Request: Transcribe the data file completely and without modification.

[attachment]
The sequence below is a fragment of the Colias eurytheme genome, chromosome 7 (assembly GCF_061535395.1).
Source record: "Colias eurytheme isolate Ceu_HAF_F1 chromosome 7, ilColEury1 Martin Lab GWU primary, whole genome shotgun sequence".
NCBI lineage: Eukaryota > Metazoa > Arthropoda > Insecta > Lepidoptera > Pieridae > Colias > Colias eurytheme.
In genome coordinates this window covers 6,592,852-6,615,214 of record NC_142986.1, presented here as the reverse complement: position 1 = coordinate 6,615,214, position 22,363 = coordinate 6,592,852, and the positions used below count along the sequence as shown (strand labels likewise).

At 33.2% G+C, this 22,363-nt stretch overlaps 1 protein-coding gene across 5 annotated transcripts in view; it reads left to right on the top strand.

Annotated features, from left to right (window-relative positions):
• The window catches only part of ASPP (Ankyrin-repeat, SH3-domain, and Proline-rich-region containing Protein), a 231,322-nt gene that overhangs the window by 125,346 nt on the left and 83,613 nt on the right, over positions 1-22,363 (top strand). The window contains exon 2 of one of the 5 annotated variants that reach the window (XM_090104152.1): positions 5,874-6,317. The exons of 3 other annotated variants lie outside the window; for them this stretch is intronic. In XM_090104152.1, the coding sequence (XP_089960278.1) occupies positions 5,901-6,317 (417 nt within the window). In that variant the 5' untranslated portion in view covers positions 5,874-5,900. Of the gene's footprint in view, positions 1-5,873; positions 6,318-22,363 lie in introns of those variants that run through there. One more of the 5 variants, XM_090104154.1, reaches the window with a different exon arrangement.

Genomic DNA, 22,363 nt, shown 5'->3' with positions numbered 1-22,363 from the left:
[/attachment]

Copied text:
The sequence below is a fragment of the Colias eurytheme genome, chromosome 7 (assembly GCF_061535395.1).
Source record: "Colias eurytheme isolate Ceu_HAF_F1 chromosome 7, ilColEury1 Martin Lab GWU primary, whole genome shotgun sequence".
NCBI lineage: Eukaryota > Metazoa > Arthropoda > Insecta > Lepidoptera > Pieridae > Colias > Colias eurytheme.
In genome coordinates this window covers 6,592,852-6,615,214 of record NC_142986.1, presented here as the reverse complement: position 1 = coordinate 6,615,214, position 22,363 = coordinate 6,592,852, and the positions used below count along the sequence as shown (strand labels likewise).

At 33.2% G+C, this 22,363-nt stretch overlaps 1 protein-coding gene across 5 annotated transcripts in view; it reads left to right on the top strand.

Annotated features, from left to right (window-relative positions):
• The window catches only part of ASPP (Ankyrin-repeat, SH3-domain, and Proline-rich-region containing Protein), a 231,322-nt gene that overhangs the window by 125,346 nt on the left and 83,613 nt on the right, over positions 1-22,363 (top strand). The window contains exon 2 of one of the 5 annotated variants that reach the window (XM_090104152.1): positions 5,874-6,317. The exons of 3 other annotated variants lie outside the window; for them this stretch is intronic. In XM_090104152.1, the coding sequence (XP_089960278.1) occupies positions 5,901-6,317 (417 nt within the window). In that variant the 5' untranslated portion in view covers positions 5,874-5,900. Of the gene's footprint in view, positions 1-5,873; positions 6,318-22,363 lie in introns of those variants that run through there. One more of the 5 variants, XM_090104154.1, reaches the window with a different exon arrangement.

Genomic DNA, 22,363 nt, shown 5'->3' with positions numbered 1-22,363 from the left: